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With new program at Stony Brook, Peace Corps recruiting, looks to return to field

Marianna Savoca, assistant vice president for career development and experiential education at Stony Brook University, talks about the new Peace Corps Prep program, which aims to help make students strong candidates for Peace Corps applications. Credit: Gordon Grant

Stony Brook University is set to launch its new Peace Corps Prep program this week, just as the government service agency begins recruiting volunteers so it can return to service by early next year.

The Peace Corps evacuated about 7,000 volunteers from host countries around the world earlier this year because of the coronavirus pandemic.

"We are very actively trying to get people to apply, so that way we have a number of volunteers ready to depart when we are ready to return to our countries of service," said Teckla Persons, the Peace Corps' recruiter for New York City and Long Island. She said the agency was planning a return to service by January.

Stony Brook, which has had a long association with the Peace Corps, is preparing a program to introduce students to the agency, said Marianna Savoca, the university's assistant vice president for career development and experiential education. "Our relationship [with the Corps] is closer to 25 years old," she said.

"We are not creating courses for this program," Savoca added, but rather the university plans to utilize existing courses that are compatible with the Peace Corps' service "sectors" in areas such as agriculture, environment, education, community economic development, health and more.

"For each sector, they are required to take three courses," Savoca said. "So, in the environmental sector, as an example, the student could take African studies. That course is called environment and development in African history.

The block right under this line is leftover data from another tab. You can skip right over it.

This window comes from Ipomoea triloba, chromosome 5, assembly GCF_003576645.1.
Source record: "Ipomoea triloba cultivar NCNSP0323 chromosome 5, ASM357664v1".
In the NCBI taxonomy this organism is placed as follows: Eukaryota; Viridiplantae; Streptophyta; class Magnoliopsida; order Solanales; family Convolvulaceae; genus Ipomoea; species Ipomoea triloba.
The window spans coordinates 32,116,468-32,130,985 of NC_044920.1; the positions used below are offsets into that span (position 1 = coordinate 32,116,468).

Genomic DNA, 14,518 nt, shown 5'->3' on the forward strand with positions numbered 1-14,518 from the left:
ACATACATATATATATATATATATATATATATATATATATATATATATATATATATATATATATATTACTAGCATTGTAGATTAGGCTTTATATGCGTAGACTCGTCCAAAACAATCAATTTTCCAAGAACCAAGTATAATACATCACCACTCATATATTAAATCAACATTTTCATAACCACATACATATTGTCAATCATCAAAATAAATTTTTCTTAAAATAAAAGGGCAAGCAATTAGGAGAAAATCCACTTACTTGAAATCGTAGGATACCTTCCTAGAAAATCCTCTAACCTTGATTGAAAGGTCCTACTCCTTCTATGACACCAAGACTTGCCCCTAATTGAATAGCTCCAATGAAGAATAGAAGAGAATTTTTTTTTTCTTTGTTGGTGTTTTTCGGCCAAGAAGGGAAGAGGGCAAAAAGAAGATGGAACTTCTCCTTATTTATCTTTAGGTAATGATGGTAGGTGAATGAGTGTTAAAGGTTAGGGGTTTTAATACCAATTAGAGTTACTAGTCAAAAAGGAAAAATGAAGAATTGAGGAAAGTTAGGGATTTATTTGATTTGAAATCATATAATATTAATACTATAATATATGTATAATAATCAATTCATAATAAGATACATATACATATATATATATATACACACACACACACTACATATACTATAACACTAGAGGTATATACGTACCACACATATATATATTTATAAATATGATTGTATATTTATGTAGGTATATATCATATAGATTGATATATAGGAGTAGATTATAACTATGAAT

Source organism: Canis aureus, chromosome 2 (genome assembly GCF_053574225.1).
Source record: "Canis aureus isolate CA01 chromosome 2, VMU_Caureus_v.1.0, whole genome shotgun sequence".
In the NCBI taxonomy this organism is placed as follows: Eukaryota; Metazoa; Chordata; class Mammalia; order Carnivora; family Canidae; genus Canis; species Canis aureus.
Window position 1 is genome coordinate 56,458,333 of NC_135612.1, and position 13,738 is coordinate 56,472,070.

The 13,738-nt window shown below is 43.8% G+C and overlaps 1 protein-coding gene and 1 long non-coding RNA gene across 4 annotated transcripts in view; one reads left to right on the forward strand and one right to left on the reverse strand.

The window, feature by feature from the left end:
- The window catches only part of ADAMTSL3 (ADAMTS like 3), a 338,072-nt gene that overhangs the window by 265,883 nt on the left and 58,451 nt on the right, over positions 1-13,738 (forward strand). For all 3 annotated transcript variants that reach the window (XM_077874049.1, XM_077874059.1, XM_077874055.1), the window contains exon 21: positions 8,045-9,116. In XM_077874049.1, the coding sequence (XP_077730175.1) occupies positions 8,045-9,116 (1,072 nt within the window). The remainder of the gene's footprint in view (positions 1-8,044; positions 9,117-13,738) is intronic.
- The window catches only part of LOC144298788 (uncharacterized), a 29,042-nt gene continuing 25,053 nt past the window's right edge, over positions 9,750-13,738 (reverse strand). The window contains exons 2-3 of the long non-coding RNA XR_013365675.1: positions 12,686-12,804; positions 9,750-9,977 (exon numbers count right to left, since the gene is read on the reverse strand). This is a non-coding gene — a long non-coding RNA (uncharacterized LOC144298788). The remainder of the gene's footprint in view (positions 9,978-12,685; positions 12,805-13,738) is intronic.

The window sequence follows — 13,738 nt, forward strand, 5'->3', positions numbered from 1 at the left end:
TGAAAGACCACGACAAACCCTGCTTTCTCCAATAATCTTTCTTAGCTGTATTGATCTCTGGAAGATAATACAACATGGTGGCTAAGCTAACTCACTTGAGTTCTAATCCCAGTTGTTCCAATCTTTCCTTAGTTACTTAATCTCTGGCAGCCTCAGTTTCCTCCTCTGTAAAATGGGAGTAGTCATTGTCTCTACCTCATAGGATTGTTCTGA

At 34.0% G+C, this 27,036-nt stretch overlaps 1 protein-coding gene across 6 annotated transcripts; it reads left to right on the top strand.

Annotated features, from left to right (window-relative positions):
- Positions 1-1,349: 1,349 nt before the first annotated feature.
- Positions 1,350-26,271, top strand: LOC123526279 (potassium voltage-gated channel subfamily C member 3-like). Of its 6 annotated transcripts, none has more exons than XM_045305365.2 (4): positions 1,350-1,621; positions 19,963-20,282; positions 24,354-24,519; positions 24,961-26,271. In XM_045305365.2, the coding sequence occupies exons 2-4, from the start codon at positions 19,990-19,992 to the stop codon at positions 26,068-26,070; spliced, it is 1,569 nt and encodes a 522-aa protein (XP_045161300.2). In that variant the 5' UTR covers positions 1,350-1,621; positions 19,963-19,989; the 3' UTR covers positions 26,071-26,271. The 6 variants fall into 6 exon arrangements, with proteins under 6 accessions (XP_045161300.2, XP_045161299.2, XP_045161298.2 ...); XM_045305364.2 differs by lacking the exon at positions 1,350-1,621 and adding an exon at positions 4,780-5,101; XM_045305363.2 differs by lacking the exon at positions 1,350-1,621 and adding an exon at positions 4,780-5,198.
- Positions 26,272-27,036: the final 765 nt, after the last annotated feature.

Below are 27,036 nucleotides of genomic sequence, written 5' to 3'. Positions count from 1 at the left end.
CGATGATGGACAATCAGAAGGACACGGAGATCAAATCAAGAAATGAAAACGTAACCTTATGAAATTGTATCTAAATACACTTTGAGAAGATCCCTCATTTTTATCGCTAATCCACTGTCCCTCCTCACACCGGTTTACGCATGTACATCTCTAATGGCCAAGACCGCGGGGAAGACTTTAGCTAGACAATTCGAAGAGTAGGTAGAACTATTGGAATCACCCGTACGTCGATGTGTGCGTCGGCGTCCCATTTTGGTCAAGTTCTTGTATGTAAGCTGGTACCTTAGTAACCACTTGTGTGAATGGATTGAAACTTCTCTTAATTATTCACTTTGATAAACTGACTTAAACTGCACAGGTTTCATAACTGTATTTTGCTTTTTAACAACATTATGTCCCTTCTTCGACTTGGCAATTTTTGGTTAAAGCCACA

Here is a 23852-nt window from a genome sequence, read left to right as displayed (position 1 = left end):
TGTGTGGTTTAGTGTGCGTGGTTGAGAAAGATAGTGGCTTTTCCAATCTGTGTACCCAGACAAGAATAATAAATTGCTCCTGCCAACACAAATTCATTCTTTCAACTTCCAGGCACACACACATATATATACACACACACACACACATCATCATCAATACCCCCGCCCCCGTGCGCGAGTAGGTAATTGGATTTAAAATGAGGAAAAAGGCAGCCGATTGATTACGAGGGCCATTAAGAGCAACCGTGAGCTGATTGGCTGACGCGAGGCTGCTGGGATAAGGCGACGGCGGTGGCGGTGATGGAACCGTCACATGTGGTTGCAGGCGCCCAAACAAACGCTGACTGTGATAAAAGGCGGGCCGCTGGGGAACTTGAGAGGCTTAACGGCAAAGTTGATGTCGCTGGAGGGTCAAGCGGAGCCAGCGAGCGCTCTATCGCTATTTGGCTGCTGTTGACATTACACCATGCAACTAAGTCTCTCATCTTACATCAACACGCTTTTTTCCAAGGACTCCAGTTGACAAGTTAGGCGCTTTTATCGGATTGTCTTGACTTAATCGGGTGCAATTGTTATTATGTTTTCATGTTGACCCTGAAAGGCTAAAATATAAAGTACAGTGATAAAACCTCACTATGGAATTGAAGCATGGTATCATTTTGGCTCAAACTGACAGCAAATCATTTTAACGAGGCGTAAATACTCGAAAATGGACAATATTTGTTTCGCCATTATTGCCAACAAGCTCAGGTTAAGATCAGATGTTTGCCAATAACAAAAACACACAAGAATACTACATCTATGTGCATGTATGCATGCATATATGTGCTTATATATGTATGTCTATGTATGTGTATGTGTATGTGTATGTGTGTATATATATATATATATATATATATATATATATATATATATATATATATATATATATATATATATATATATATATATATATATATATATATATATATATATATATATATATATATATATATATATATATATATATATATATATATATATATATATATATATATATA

"Another example would be from our chemical engineering major, which has a course in sustainable energy. These sectors are interdisciplinary."

In addition to the coursework in whatever sector they choose, students also are required to get 50 hours of related experience over the course of their four years at the university, Savoca said. "They can choose to have a tutoring experience, or educational internship, or work at a summer camp," she said.

Eric Steinmuller, 25, of Islip, who graduated from Stony Brook last year, said he was drawn to volunteer for the Corps after hearing a diplomat speak on campus, mentioning that the Corps was "a good way to get into diplomacy, like working for the State Department." Steinmuller said his goal was to "work in international relations."

Steinmuller's Peace Corps assignment was a tiny village in the central African country of Cameroon called Manguen II, where he taught English. After three months of Peace Corps training in Cameroon last year, he went to the village in August 2019. He was evacuated in March because of the pandemic, short of the 27 months Peace Corps volunteers normally serve.

Grayson Manzi, 26, of Staten Island, graduated from Stony Brook in 2016. He didn't sign up for the Peace Corps until 2018, after trying other things. He landed in the South American country of Guyana as a volunteer in summer 2018, where he served as a "teacher to the teachers" in demonstrating "new methodologies" in science curriculum, and helped the locals with "wildlife clubs." He said he served in the "hinterlands" working with the indigenous, Amerindian people. He was evacuated in March as well.

Both men said they weren't seeking to be reinstated as volunteers, as they sought to move on, but praised their time with the Peace Corps.

Steinmuller said he had a "great" experience, adding, "The people were like a second family."

Manzi said he got the "full Peace Corps experience. But I’m at the point now where I’m ready to focus on my career development."

Savoca said the university had a Peace Corps recruiter on campus from 2015-19. Though the Peace Corps ended that program, she said Stony Brook was invited to form the prep program.

Persons said there were "133 schools that have the Peace Corps program. It’s a competitive process, and we only open the invitations to certain schools once a year, and Stony Brook was one of those accepted this last round."

How to apply

Joshua Voda, a spokesman for the Peace Corps, said individuals whose service in their host countries was cut short earlier this year are invited to apply to be reinstated at peacecorps.gov/apply/evacuated-volunteers/. Other individuals who wish to volunteer may apply at peacecorps.gov/volunteer/volunteer-openings/.

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